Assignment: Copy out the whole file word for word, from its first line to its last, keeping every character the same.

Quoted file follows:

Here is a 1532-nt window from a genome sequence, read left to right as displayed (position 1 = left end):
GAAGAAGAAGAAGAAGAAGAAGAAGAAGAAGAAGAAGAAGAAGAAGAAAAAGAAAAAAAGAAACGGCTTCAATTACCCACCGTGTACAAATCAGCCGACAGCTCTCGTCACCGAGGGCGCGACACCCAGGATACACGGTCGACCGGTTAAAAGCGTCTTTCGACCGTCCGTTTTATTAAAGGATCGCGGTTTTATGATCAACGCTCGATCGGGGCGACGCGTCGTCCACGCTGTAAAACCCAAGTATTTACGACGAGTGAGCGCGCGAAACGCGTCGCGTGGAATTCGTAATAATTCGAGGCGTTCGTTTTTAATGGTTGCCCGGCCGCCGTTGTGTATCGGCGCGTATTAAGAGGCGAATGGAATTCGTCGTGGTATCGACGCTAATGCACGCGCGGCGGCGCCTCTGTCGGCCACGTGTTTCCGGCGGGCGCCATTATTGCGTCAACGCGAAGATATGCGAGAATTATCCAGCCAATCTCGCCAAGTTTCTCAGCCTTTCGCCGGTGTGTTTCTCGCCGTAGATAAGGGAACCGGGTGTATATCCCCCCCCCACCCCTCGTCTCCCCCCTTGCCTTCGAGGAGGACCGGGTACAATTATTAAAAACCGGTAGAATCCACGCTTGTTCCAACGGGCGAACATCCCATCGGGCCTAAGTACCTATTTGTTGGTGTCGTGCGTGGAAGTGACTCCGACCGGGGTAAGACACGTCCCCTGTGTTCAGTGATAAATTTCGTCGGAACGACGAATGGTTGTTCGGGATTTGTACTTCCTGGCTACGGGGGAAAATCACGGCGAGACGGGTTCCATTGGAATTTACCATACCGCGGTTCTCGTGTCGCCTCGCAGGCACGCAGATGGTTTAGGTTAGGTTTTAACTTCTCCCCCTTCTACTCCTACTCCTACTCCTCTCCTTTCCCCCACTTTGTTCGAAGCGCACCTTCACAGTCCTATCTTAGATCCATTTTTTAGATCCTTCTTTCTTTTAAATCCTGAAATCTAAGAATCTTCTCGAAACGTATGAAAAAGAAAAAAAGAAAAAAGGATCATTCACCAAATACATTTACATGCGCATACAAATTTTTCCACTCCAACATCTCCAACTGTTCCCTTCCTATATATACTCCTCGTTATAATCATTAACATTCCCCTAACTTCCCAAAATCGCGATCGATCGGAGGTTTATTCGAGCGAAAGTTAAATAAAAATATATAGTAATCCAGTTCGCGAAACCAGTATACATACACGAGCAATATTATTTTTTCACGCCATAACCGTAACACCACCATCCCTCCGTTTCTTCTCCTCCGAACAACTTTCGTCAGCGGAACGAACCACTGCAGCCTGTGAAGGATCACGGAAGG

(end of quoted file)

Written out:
Here is a 1532-nt window from a genome sequence, read left to right as displayed (position 1 = left end):
GAAGAAGAAGAAGAAGAAGAAGAAGAAGAAGAAGAAGAAGAAGAAGAAAAAGAAAAAAAGAAACGGCTTCAATTACCCACCGTGTACAAATCAGCCGACAGCTCTCGTCACCGAGGGCGCGACACCCAGGATACACGGTCGACCGGTTAAAAGCGTCTTTCGACCGTCCGTTTTATTAAAGGATCGCGGTTTTATGATCAACGCTCGATCGGGGCGACGCGTCGTCCACGCTGTAAAACCCAAGTATTTACGACGAGTGAGCGCGCGAAACGCGTCGCGTGGAATTCGTAATAATTCGAGGCGTTCGTTTTTAATGGTTGCCCGGCCGCCGTTGTGTATCGGCGCGTATTAAGAGGCGAATGGAATTCGTCGTGGTATCGACGCTAATGCACGCGCGGCGGCGCCTCTGTCGGCCACGTGTTTCCGGCGGGCGCCATTATTGCGTCAACGCGAAGATATGCGAGAATTATCCAGCCAATCTCGCCAAGTTTCTCAGCCTTTCGCCGGTGTGTTTCTCGCCGTAGATAAGGGAACCGGGTGTATATCCCCCCCCCACCCCTCGTCTCCCCCCTTGCCTTCGAGGAGGACCGGGTACAATTATTAAAAACCGGTAGAATCCACGCTTGTTCCAACGGGCGAACATCCCATCGGGCCTAAGTACCTATTTGTTGGTGTCGTGCGTGGAAGTGACTCCGACCGGGGTAAGACACGTCCCCTGTGTTCAGTGATAAATTTCGTCGGAACGACGAATGGTTGTTCGGGATTTGTACTTCCTGGCTACGGGGGAAAATCACGGCGAGACGGGTTCCATTGGAATTTACCATACCGCGGTTCTCGTGTCGCCTCGCAGGCACGCAGATGGTTTAGGTTAGGTTTTAACTTCTCCCCCTTCTACTCCTACTCCTACTCCTCTCCTTTCCCCCACTTTGTTCGAAGCGCACCTTCACAGTCCTATCTTAGATCCATTTTTTAGATCCTTCTTTCTTTTAAATCCTGAAATCTAAGAATCTTCTCGAAACGTATGAAAAAGAAAAAAAGAAAAAAGGATCATTCACCAAATACATTTACATGCGCATACAAATTTTTCCACTCCAACATCTCCAACTGTTCCCTTCCTATATATACTCCTCGTTATAATCATTAACATTCCCCTAACTTCCCAAAATCGCGATCGATCGGAGGTTTATTCGAGCGAAAGTTAAATAAAAATATATAGTAATCCAGTTCGCGAAACCAGTATACATACACGAGCAATATTATTTTTTCACGCCATAACCGTAACACCACCATCCCTCCGTTTCTTCTCCTCCGAACAACTTTCGTCAGCGGAACGAACCACTGCAGCCTGTGAAGGATCACGGAAGG